The group huddled around the small fire, waiting for Jack to finish burying Sophie and join them. Somehow, Jack had managed to get closer to her in a few days with his lies than any of the others had in the few weeks they’d been acquainted, and yet, the grief hung above all their heads like fog.
Father Daniels had carefully built the fire, citing his fondness for camping (prior to back troubles) with what Jill considered to be an abnormal amount of enthusiasm. However, she was able to recognise his supposedly cheerful demeanor for what it was: a front. It reminded her a little of how Steph had been after Jack had gone to prison.
Jill shivered and drew closer to Lisa. It was cold enough that no one seemed to bat an eye at their cuddling proximity. Quite frankly, Jill wouldn’t have cared if they had. It was nice to have someone to cling to, regardless of temperature, and Lisa certainly didn’t seem to mind.
Andrew, for once, was silent.
“The last time I went camping was with my niece,” said Father Daniels.
Jill reluctantly tore her eyes away from Lisa to give the man due attention. Andrew stared into the fire with a vacant look on his face.
“I’d never gotten on particularly well with her father,” the vicar said wistfully. He paused and let out a wry chuckle before adding, “I suppose we had that in common.”
Jill waited expectantly but the story seemed to end there, if it could be called a story. The vicar’s face was creased in memory and sadness, no doubt wondering where his niece was now. Jill frowned and returned her gaze to Lisa, gently stroking the doctor’s hair. The fire crackled as if it was laughing at them.
“Lisa, if you can’t be there to make mother comfortable -” Andrew began. All eyes were on him but he continued unperturbed, “- what will happen to her?”
Lisa shifted in Jill’s arms. Jill glanced down at her and felt her heart twinge at the sadness in the doctor’s eyes.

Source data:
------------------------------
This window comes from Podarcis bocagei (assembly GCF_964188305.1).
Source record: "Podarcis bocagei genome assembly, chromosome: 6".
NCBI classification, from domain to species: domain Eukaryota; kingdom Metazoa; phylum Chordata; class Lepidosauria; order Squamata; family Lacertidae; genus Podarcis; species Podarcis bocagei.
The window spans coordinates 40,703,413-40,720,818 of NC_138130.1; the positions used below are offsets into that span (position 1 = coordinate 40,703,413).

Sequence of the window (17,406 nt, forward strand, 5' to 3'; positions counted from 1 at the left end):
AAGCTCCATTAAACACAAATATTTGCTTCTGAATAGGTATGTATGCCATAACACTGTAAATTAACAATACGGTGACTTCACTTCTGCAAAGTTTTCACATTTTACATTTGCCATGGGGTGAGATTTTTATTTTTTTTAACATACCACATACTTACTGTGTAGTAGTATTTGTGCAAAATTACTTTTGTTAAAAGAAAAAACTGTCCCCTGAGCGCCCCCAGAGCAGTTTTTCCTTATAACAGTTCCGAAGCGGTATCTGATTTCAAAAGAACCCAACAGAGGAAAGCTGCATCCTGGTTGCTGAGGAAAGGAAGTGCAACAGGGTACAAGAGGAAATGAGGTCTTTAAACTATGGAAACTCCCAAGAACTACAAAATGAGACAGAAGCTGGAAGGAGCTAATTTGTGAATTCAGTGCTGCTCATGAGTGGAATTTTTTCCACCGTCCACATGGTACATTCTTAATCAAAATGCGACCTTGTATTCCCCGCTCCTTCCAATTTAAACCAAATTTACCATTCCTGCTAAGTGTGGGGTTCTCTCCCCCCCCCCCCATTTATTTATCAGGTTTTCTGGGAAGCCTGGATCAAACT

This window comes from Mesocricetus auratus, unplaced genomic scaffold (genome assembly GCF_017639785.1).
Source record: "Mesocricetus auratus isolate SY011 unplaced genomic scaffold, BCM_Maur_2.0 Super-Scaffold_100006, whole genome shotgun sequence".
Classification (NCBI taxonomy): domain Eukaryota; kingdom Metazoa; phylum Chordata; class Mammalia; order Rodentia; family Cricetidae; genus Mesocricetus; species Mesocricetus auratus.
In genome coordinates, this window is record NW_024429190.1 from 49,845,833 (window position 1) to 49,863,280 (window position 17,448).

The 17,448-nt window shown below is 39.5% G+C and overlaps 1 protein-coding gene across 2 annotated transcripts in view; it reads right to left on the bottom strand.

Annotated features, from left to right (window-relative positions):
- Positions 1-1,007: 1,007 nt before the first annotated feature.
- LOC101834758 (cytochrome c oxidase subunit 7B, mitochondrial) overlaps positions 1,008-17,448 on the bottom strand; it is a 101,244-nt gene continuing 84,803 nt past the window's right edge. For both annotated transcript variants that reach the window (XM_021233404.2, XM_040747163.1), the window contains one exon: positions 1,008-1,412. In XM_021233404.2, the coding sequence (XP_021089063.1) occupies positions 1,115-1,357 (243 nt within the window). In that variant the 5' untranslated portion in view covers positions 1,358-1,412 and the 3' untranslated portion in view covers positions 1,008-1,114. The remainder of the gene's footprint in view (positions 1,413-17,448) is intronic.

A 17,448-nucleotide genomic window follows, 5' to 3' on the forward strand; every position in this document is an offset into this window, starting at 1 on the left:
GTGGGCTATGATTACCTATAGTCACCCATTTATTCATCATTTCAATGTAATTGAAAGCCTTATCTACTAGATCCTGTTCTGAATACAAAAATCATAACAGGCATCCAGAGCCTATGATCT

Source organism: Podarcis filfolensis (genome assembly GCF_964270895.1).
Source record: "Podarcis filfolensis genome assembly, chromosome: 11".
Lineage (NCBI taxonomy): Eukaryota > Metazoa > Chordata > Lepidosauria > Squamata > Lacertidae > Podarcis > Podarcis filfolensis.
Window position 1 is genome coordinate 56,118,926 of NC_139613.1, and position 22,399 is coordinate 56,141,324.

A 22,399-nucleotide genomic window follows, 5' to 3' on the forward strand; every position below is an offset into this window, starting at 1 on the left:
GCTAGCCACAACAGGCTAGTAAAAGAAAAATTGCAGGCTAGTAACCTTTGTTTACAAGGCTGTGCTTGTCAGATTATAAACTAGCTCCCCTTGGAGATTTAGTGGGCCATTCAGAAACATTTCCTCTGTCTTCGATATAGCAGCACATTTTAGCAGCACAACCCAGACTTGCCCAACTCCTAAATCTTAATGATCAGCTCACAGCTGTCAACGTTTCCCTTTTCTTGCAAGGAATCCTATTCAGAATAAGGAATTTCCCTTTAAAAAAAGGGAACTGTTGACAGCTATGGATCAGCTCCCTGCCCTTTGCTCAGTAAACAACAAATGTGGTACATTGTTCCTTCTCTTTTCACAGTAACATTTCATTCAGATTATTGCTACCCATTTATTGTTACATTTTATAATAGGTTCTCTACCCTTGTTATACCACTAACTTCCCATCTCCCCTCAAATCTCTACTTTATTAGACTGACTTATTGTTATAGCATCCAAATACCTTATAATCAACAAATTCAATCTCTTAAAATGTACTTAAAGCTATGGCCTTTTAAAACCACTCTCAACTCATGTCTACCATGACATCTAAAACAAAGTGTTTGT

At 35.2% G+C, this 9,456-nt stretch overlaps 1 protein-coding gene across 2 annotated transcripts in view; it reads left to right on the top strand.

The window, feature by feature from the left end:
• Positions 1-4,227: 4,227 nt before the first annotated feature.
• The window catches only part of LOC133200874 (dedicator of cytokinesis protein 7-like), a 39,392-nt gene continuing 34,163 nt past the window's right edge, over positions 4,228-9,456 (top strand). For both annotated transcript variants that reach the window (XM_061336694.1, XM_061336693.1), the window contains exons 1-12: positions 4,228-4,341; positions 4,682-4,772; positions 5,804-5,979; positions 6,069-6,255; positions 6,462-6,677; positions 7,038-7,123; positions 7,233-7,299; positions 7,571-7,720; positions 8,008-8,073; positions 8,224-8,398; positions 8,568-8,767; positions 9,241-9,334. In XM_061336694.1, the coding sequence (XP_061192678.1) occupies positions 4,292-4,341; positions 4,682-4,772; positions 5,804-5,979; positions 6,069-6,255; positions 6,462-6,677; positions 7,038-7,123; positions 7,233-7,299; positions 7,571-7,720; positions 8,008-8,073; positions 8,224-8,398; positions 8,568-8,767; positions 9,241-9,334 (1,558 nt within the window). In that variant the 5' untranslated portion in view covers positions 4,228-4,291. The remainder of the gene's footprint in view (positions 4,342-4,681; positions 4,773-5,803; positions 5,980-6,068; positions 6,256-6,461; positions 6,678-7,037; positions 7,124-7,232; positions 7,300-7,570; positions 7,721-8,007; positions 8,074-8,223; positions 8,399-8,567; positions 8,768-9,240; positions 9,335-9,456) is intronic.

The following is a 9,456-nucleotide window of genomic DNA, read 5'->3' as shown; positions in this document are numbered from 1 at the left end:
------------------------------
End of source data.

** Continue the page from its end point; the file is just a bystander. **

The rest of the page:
“She will be uncomfortable,” Lisa said softly.
Andrew stiffened as if a particularly cold breeze had hit him.
“We have to go back.”
Jill flinched at the sound of Jack’s voice and let go of Lisa, turning to face him. His arm was in a sling the colour of Lisa’s skirt and Jill was surprised that he’d been able to dig a grave with it in such a shape. Given the bandages on the others, part of Jill wondered just how much skirt Lisa had left at this point. She let her hand wander, taking advantage of the attention on Jack.
“It’s too dangerous out here in the open,” Jack continued. “We should all get some sleep now and head back to the house in a few hours.”
Jill stared at him, hoping that her evident shock wasn’t too obvious. Jack lived for danger.
The others, oblivious to her inner turmoil started trying to get comfortable. Lisa shifted in her arms and Jill quickly adjusted her hands so she’d avoid losing the feeling in them.
“I’ll take first watch,” father Daniels decided.
“Andrew, can I talk to you alone for a minute?”
Jill fought to keep her mouth from gaping open at the surprisingly serious address. Jack’s expression was unnervingly impassive and his back was ramrod straight.
Andrew nodded and got to his feet.
“Bring your gun,” Jack reminded. “You never know what you’ll find out there.”
Andrew nodded again, grief having evidently stricken him obedient, and picked up the gun. Jill blinked. This was not good.
Andrew followed Jack into the woods as Father Daniels sat calmly by the fire, staring determinedly out into the distance. Jill glanced down at Lisa who lay half-asleep on her lap already, no doubt exhausted from the adrenaline of the day, and carefully extracted herself from the doctor.
“I’m going to the loo,” she announced.
Father Daniels’ curt nod was the only recognition that she’d been heard.